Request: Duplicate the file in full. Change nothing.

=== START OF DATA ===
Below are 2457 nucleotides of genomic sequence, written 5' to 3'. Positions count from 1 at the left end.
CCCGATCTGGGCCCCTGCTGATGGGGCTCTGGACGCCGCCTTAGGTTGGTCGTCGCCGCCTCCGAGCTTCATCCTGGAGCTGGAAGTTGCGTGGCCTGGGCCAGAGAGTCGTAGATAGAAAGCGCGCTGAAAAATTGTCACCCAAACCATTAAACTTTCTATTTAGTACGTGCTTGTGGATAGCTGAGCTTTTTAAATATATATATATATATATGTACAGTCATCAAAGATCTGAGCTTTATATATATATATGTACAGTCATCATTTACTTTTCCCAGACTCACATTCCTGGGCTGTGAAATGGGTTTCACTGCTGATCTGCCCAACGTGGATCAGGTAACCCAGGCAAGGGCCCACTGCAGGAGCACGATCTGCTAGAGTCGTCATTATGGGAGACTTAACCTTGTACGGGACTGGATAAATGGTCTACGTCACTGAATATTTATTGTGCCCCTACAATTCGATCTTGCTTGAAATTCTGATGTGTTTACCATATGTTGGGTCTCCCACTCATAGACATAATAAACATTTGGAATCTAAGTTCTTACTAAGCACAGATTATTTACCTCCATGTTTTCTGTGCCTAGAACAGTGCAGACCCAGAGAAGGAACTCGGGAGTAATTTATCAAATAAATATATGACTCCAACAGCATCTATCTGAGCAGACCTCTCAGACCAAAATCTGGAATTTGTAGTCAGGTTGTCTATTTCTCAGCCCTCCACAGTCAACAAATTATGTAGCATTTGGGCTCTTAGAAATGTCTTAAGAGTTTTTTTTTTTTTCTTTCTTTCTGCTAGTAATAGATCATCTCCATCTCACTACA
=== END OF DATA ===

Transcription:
Below are 2457 nucleotides of genomic sequence, written 5' to 3'. Positions count from 1 at the left end.
CCCGATCTGGGCCCCTGCTGATGGGGCTCTGGACGCCGCCTTAGGTTGGTCGTCGCCGCCTCCGAGCTTCATCCTGGAGCTGGAAGTTGCGTGGCCTGGGCCAGAGAGTCGTAGATAGAAAGCGCGCTGAAAAATTGTCACCCAAACCATTAAACTTTCTATTTAGTACGTGCTTGTGGATAGCTGAGCTTTTTAAATATATATATATATATATGTACAGTCATCAAAGATCTGAGCTTTATATATATATATGTACAGTCATCATTTACTTTTCCCAGACTCACATTCCTGGGCTGTGAAATGGGTTTCACTGCTGATCTGCCCAACGTGGATCAGGTAACCCAGGCAAGGGCCCACTGCAGGAGCACGATCTGCTAGAGTCGTCATTATGGGAGACTTAACCTTGTACGGGACTGGATAAATGGTCTACGTCACTGAATATTTATTGTGCCCCTACAATTCGATCTTGCTTGAAATTCTGATGTGTTTACCATATGTTGGGTCTCCCACTCATAGACATAATAAACATTTGGAATCTAAGTTCTTACTAAGCACAGATTATTTACCTCCATGTTTTCTGTGCCTAGAACAGTGCAGACCCAGAGAAGGAACTCGGGAGTAATTTATCAAATAAATATATGACTCCAACAGCATCTATCTGAGCAGACCTCTCAGACCAAAATCTGGAATTTGTAGTCAGGTTGTCTATTTCTCAGCCCTCCACAGTCAACAAATTATGTAGCATTTGGGCTCTTAGAAATGTCTTAAGAGTTTTTTTTTTTTTCTTTCTTTCTGCTAGTAATAGATCATCTCCATCTCACTACA